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A Nurse's Perspective on Healing Racial Disparities

Dr. Catherine Alicia Georges discusses health disparities and racial injustice

Three women with masks talk in a park

ROBYN BECK/AFP via Getty Images/AARP

On today’s show, Dr. Catherine Alicia Georges discusses health disparities and racial injustice -- how they're related, why African Americans are disproportionately affected and how communities can help.

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Mike Ellison:

With the nation talking about racial injustice and coronavirus cases continuing to climb, we wondered what these issues might have in common.

Dr. Alicia Georges:

There's no way you can extricate what's been going on and the outcomes of the disease from the basic racism and social injustice and inequities that have existed in this country for so many years.

Mike Ellison:

In fact, research shows African Americans account for 24% of COVID-19 deaths where race is known, but they are only 13% of the US population.

Today our guest discusses some reasons why these racial disparities exist, and what resources are out there to help you take action -- or cope.

That’s coming up next.

Hi, I’m Mike Ellison with an AARP Take on Today.

First, it was coronavirus.  Then, it was the killing of George Floyd. It may feel like they are separate. Or that the nation has moved from one grim reality to the next. But our guest says they are connected. She also notes that coronavirus is still very much with us, so even if we aren’t thinking about it as much, it’s ever-present and it is still costing American lives.

To help us navigate these issues, we speak to Dr. Catherine Alicia Georges, registered nurse and national volunteer president at AARP. She’s also volunteer President of the National Black Nurses Foundation and serves on the board of the Black Women’s Health Study, R.A.I.N. Inc.

With all that's going on it can be easy to forget to just check in with people and just listen. So let me just start by asking, how are you doing?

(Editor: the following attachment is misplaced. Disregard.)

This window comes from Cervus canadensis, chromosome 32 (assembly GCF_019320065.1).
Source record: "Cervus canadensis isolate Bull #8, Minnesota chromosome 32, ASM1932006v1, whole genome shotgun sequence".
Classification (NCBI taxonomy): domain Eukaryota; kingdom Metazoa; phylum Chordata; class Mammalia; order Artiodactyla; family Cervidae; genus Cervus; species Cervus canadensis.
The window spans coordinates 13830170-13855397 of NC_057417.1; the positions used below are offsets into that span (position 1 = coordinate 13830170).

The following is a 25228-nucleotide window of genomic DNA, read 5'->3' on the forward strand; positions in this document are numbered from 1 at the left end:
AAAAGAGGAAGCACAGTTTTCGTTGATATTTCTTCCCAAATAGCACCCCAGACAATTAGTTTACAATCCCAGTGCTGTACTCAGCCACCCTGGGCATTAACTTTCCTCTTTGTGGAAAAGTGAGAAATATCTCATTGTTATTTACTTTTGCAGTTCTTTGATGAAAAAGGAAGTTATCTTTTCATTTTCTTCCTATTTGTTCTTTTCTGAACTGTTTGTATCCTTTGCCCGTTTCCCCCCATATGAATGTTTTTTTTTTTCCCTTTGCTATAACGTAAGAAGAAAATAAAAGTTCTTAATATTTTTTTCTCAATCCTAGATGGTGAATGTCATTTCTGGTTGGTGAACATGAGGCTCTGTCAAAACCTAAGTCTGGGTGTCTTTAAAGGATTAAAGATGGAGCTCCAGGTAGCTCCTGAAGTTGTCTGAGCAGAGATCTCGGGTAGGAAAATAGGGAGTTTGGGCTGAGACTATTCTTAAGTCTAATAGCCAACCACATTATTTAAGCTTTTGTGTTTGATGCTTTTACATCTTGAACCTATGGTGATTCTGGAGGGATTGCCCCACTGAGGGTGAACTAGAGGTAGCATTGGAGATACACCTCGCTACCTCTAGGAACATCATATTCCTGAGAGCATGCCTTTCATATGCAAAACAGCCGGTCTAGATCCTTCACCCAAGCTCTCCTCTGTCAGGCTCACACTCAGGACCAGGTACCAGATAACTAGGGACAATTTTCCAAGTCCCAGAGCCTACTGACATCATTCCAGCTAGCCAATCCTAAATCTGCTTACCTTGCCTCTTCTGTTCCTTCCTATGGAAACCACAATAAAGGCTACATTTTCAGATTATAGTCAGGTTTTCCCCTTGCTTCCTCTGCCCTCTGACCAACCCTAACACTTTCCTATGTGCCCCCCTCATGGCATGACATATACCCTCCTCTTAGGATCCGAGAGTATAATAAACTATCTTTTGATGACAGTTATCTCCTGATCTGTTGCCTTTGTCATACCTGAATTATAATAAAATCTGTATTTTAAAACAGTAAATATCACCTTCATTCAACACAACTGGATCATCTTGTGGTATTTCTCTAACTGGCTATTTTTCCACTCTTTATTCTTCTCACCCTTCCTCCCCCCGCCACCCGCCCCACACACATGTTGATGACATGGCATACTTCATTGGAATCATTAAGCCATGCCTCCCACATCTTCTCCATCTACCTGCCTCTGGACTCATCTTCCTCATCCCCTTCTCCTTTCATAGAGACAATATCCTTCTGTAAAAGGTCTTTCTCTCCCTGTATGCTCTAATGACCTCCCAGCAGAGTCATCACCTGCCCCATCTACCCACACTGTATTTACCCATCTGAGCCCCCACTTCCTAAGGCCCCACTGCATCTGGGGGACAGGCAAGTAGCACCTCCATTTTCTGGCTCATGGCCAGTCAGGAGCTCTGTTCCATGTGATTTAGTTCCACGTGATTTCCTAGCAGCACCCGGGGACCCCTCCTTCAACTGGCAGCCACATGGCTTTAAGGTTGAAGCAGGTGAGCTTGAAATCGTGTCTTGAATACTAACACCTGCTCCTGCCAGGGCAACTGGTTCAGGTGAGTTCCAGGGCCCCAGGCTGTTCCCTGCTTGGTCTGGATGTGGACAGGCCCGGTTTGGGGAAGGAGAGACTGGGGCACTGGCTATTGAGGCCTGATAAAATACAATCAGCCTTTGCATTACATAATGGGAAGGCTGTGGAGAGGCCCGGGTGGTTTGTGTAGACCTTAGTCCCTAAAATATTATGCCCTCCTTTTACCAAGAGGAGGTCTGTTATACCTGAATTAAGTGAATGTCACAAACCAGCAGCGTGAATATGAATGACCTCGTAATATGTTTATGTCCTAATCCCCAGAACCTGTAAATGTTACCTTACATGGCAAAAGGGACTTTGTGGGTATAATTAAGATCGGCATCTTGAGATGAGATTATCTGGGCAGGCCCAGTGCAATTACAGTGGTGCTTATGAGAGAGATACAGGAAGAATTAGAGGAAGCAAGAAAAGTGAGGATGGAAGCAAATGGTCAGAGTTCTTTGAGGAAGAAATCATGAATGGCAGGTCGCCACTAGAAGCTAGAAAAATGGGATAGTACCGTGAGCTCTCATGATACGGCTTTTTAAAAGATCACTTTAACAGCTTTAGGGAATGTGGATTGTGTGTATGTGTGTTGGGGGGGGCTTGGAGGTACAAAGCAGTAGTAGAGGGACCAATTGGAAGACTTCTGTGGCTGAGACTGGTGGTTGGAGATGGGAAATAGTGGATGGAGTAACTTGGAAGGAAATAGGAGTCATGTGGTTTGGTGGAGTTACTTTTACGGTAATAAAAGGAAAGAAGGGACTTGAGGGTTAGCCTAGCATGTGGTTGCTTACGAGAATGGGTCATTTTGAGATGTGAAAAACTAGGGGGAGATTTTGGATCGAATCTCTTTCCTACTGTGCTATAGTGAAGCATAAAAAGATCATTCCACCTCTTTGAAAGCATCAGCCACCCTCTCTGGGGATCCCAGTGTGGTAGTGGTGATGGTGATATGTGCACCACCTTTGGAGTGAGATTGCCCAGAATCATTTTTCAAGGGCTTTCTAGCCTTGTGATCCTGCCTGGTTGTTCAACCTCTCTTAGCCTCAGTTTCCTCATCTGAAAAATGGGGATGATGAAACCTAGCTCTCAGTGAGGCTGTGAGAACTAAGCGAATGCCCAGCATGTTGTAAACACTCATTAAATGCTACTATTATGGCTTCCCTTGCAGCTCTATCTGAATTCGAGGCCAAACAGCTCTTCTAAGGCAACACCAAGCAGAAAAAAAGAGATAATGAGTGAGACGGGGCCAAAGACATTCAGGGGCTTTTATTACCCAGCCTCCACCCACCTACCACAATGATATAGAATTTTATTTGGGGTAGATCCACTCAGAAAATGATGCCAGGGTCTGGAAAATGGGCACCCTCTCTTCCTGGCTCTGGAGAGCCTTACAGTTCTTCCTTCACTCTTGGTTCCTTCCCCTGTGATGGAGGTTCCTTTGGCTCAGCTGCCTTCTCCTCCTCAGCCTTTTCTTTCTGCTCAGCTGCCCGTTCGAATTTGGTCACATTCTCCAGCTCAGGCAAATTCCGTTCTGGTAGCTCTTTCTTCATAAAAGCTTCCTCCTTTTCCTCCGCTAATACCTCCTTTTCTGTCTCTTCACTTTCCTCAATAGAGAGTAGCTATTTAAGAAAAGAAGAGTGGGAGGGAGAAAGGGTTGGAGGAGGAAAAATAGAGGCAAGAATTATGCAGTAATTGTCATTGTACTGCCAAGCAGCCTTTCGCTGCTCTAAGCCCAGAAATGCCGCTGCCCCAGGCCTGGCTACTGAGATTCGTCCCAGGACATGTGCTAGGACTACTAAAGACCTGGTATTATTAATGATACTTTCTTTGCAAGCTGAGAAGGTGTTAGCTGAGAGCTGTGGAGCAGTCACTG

Dr. Alicia Georges:

The thing that has gotten to me in all of this is the loss of three of my graduates, three of my students, African-American, who died because of the COVID. They were frontliners. One who had worked in a nursing home and two others that worked in our really critical areas where the most vulnerable in the Bronx were hospitalized. That knocked me back.

Mike Ellison:

I'm really sorry for your loss. I guess it's been said that not just African-Americans, but the entire country, and the world for that matter, are essentially facing two pandemics at the same time, right? One is continued injustice based on so-called race, and the coronavirus. How do you think these two relate to each other?

Dr. Alicia Georges:

Well, one, I'm not surprised. That's been the chronicity of the problem, is the issue. The chronicity of racism is the issue, and now coupled with the social determinates of hell, those that have not been met to make people live healthier lives have now collided. They're head-on, and with that comes all that we're seeing. The increased deaths of African-Americans. New York City itself, twice as many folks of African descent dying, hospitalized. Louisiana. The number is two and a half times what their population reflects. The same in Illinois and Chicago. Those are the kinds of things that we're seeing that clearly identify, and I don't know who's surprised.

I, Catherine Alicia Georges, is not surprised. I'm not surprised, because as a healthcare professional I have seen the ravages of poor housing, poor education, lack of access to quality care. I've seen it. This now epidemic has only heightened -- heightened -- this for America, and that's why where I'm saying they're head-on. But there's no way you can extricate what's been going on and the outcomes of the disease from the basic racism and social injustice and inequities that have existed in this country for so many years.

Mike Ellison:

I love the term you use, the chronicity of this problem. You mentioned some of the factors that contribute to African-Americans being disproportionately affected by the Coronavirus. Can you go back to that? I know you went through them, but we're hearing things about, "Well, black folks have a lot of preexisting health conditions like obesity and diabetes and so on and so forth." Are these the real factors? Are there other factors in addition to that? Can you speak to that a bit?

Dr. Alicia Georges:

What it is is race is not the issue. Let's just get that out of the way. It is all the things that surround and how people are treated because of race and ethnicity. We say all the time, "How can I feed a family if I live in a community where there are no decent places to shop for food, and where it's cheaper for me and my kids, for us to buy the cheap stuff?" All that stuff that's loaded with sodium, high in sugar? You're in an apartment building, you can't get out. There's no places for your kids to play, you don't want them outside. What's going to happen? You find another way to entertain them. There's the afterschool programs, in many parts of our country have been nonexistent.